Nevertheless the digital sight gags persisted—and as a result, so did we.
In this elegy to Twitter, the writer reflects on the platform she first joined a decade ago—once a place to network with her literary idols—and the troll-laden, gladiator-like arena it is today.
The unprofitable social-media giant—a bot-and-troll-infested hellscape—has changed the way we disseminate and digest our information. Is the platform worth defending?
While it may be a haven for trolls, the social-media platform also provides many people of color a big, supportive community—and a means to find work.
The suicide rate for Black boys has doubled in the past 20 years. In cases like 10-year-old Jaheim McKenzie's, who allegedly stabbed himself, it may be a desperate escape from whuppings.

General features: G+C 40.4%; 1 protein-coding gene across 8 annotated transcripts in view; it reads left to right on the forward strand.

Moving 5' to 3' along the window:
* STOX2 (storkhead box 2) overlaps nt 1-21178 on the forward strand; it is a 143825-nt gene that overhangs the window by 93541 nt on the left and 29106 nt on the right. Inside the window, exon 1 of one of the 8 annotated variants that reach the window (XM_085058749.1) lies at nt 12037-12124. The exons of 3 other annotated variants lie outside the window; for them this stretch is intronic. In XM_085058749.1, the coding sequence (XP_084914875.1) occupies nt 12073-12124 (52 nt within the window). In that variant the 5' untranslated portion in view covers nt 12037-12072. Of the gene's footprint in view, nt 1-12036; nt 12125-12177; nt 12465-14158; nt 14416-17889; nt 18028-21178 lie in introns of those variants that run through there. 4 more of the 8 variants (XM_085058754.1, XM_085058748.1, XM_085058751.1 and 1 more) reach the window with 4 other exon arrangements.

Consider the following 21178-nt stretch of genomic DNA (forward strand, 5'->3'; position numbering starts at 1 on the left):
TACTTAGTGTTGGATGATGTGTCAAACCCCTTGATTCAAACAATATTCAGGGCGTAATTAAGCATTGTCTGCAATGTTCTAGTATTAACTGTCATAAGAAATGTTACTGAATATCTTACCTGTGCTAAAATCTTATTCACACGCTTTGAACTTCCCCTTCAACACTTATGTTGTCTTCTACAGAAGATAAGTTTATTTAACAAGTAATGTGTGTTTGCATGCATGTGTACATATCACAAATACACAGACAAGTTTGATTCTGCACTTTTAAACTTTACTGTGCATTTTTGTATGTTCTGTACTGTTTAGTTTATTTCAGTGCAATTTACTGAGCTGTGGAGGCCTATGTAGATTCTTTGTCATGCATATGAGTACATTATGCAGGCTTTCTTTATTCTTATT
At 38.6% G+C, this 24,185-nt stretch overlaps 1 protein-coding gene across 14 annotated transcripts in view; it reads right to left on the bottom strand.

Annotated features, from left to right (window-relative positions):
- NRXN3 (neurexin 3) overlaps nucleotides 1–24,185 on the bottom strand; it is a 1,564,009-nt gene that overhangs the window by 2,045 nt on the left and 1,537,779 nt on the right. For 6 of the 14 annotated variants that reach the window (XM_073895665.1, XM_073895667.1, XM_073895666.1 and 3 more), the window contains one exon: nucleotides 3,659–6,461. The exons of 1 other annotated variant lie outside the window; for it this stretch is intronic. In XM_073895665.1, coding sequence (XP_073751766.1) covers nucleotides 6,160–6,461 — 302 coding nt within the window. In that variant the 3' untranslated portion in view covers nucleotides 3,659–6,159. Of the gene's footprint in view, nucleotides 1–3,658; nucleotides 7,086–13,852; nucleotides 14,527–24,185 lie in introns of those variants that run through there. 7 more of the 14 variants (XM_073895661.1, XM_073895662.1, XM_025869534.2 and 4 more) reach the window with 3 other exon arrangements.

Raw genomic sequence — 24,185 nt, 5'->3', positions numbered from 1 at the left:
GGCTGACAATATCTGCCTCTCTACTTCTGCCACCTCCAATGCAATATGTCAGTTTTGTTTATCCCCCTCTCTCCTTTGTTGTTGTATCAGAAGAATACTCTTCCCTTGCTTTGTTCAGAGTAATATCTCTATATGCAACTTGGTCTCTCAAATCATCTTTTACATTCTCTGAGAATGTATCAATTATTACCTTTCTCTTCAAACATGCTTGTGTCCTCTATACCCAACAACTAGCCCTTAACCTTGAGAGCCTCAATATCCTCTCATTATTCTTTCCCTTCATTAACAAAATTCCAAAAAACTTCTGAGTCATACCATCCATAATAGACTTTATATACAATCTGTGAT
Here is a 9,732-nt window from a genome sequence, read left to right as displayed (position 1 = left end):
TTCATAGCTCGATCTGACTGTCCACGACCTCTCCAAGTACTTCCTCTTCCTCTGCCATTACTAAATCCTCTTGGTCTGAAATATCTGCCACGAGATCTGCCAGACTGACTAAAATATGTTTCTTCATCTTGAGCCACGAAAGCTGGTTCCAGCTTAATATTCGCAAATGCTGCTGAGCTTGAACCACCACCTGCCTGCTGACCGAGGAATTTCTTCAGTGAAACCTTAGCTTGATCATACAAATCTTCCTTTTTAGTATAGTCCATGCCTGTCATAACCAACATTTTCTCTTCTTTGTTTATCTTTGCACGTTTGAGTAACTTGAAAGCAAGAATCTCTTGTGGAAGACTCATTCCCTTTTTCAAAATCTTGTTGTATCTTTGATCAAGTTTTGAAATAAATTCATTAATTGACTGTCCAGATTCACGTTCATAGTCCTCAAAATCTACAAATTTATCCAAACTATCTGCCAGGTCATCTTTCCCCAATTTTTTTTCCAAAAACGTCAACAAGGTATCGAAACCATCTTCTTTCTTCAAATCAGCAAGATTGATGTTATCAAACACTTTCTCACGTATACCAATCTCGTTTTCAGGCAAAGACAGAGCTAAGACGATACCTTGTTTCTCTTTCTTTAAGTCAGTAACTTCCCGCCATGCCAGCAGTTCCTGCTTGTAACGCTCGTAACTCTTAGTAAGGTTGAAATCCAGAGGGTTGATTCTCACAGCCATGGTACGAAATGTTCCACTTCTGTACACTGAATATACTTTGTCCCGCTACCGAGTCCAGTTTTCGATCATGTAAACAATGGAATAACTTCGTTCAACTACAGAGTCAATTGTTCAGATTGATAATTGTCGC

We’ve entered unprecedented territory when the late-night tweets of our Bloviator-in-Chief undermine his administration and violate our Constitution.
Remember when Hillary Clinton warned "A man you can bait with a tweet shouldn't have nuclear codes"? Well, here we are, and it's worse than we imagined. Why won't Twitter act?
Social media is a haven for hate groups, who use the instantaneous medium to organize and troll. So why do the platforms continue to protect them and not those they abuse?
Many people don't understand what rape is unless it involves screaming NO and seeing external evidence of abuse—and still we doubt the word of the survivor. So let's define our terms.
Black women are culturally silenced—even on the left, and especially among white feminists. Which is one reason many women of color sat out last week’s Twitter boycott.